But there was another moment when Leo’s poem rose to the surface of Venezuelan cultural consciousness, one signalled by the poem itself. The sixth and final stanza, considerably shorter than the other five, brings ‘Ballad of the Sleepless Prisoner’ to a close with a simple implied question hesitating between hope and resignation, a question aimed into the future and into our present: ‘Ah, who knows if by then, | by around about the year 2000, | freedoms are being shone on by | the clear sun of my country’. Leoncio Martínez, writing in 1920, could hardly have envisaged that his projected call to then-distant generations of Venezuelans to weigh up the state of their country and its freedoms would coincide with the early years of arguably the most divisive and debated periods of governance in Venezuelan history: that of Hugo Chávez.

As was to be expected, then, there have been many recent responses to Leoncio Martínez’s poem, but I will focus on just two. The first is that of Eugenio Montejo, the most significant poet to emerge from Venezuela in the last sixty years. In an essay written in 2001, Montejo turned the implied question with which Martínez ended his poem into a simple question in the present tense: ‘Are freedoms being shone on | By the clear sun of my country?’ It is not answered directly by Montejo, reflecting the poet’s preference for avoiding explicit political commentary in his published work. But his strongly critical personal stance in relation to Chávez, both in 2001 and increasingly thereafter until his death in 2008, leave little doubt as to the nature of his implied answer: Leoncio Martínez’s poem continues to act for Montejo as it had done before for others in 1920 and in 1950, as a poem with which to identify and onto which to hold in the face of a repressive political reality.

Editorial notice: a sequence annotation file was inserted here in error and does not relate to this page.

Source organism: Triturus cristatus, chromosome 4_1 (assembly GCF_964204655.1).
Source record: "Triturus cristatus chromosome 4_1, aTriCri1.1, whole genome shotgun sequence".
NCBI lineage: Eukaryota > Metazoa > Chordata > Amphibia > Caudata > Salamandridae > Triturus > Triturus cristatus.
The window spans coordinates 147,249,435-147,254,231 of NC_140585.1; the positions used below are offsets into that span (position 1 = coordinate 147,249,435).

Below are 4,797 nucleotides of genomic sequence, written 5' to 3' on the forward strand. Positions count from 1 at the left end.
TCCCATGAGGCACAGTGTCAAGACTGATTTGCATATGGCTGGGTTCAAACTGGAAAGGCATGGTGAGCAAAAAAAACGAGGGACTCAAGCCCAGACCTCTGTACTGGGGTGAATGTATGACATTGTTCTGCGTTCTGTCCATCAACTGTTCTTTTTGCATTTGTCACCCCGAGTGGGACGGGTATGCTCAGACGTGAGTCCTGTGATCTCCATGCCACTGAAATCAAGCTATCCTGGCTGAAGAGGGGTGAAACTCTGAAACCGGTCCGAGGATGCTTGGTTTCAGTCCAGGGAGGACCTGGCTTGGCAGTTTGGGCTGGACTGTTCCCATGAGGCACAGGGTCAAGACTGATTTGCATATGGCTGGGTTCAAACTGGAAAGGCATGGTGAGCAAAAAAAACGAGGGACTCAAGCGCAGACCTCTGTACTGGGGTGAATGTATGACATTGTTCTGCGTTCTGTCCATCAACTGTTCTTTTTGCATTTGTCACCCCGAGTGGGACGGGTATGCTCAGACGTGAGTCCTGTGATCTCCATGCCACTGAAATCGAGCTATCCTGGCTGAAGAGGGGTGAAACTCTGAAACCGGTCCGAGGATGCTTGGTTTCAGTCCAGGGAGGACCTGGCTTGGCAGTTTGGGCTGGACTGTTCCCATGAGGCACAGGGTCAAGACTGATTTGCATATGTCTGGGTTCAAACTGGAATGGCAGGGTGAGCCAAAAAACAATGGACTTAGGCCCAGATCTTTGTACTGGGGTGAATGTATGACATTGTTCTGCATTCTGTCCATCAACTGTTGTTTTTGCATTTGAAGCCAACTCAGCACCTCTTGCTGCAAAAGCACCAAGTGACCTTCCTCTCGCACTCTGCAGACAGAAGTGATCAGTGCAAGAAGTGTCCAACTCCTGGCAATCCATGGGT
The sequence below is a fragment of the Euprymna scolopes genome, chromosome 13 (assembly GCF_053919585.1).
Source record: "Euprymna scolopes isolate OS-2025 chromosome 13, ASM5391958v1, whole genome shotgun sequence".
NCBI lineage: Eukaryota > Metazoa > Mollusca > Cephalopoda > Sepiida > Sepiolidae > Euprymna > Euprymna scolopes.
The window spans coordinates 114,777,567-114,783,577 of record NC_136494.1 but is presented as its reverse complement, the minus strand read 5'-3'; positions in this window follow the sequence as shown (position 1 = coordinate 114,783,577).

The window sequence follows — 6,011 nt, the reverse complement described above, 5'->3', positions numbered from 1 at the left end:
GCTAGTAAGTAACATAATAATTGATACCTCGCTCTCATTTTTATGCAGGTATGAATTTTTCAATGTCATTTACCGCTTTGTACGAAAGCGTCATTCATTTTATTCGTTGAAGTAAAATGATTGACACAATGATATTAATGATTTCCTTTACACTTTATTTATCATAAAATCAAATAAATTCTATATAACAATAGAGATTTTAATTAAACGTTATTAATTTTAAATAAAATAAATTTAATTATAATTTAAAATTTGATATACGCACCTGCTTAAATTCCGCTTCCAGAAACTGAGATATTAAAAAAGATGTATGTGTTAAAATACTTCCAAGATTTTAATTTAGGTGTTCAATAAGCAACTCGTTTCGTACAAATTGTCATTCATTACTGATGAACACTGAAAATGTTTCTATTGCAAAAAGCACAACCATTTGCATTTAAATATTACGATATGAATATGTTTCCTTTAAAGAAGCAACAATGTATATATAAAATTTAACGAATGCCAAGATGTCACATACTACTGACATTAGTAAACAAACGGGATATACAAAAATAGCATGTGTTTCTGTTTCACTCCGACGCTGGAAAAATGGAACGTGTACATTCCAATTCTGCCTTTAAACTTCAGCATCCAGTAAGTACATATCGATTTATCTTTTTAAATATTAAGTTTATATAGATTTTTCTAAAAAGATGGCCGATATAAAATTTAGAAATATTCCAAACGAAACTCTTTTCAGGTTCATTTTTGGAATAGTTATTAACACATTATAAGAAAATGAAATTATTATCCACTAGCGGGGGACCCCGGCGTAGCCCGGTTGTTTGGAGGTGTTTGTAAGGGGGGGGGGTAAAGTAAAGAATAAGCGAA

The second response on which I will comment is, again, implied. In fact, it is not a response at all, but simply a reproduction of the poem. As is ever the case, context here is everything, and that context is the 2008 anthology The Heart of Venezuela: Fatherland and Poetry, published by the state (and Chávez-run) oil company PDVSA. It is a collection concerned with setting out a sense of fatherland, of, to be sure, the Bolivarian Fatherland of Chávez ideology, and ‘Ballad of the Sleepless Prisoner’ is, in its inclusion, marshalled towards this end, as we are invited to see the distant hopes of Leoncio Martínez for a Venezuela of political and social freedoms as having been realised under the Chávez government.

Some eighty to ninety plus years after its composition, then, Martínez’s poem has assumed a new role, at the centre of the Chávez-era debate regarding the nature and understanding of Venezuela. A poem reiteratively concerned with the latent but lost essence of the country, it finds itself invoked both by those who see the Bolivarian Revolution as constituting the emergence of that essence of Venezuelan being, and by those who consider the Revolution to be a continuation of its suppression. Its final interrogative, that is, still calls to reflection, still demands a response, only now that response is multiple and divergent, and thus reflective of modern-day Venezuela.

As Montejo ends his essay by suggesting, the question posed at the conclusion of ‘Ballad of the Sleepless Prisoner’, freed from its temporal hook, is surely one that will continue to require a response from future generations of readers; and the darkness and the light of this poem, written almost a hundred years ago, will continue to move and to resonate. As I sit in front of my laptop, following the recent, contested election of Nicolás Maduro as President of the country, watching images of the National Guard shooting unarmed civilians at point-blank range, I cannot help but notice the way the sun glints off the barrels of their polished rifles.


*Dr Nicholas Roberts, Lecturer in Hispanic Studies, Durham University.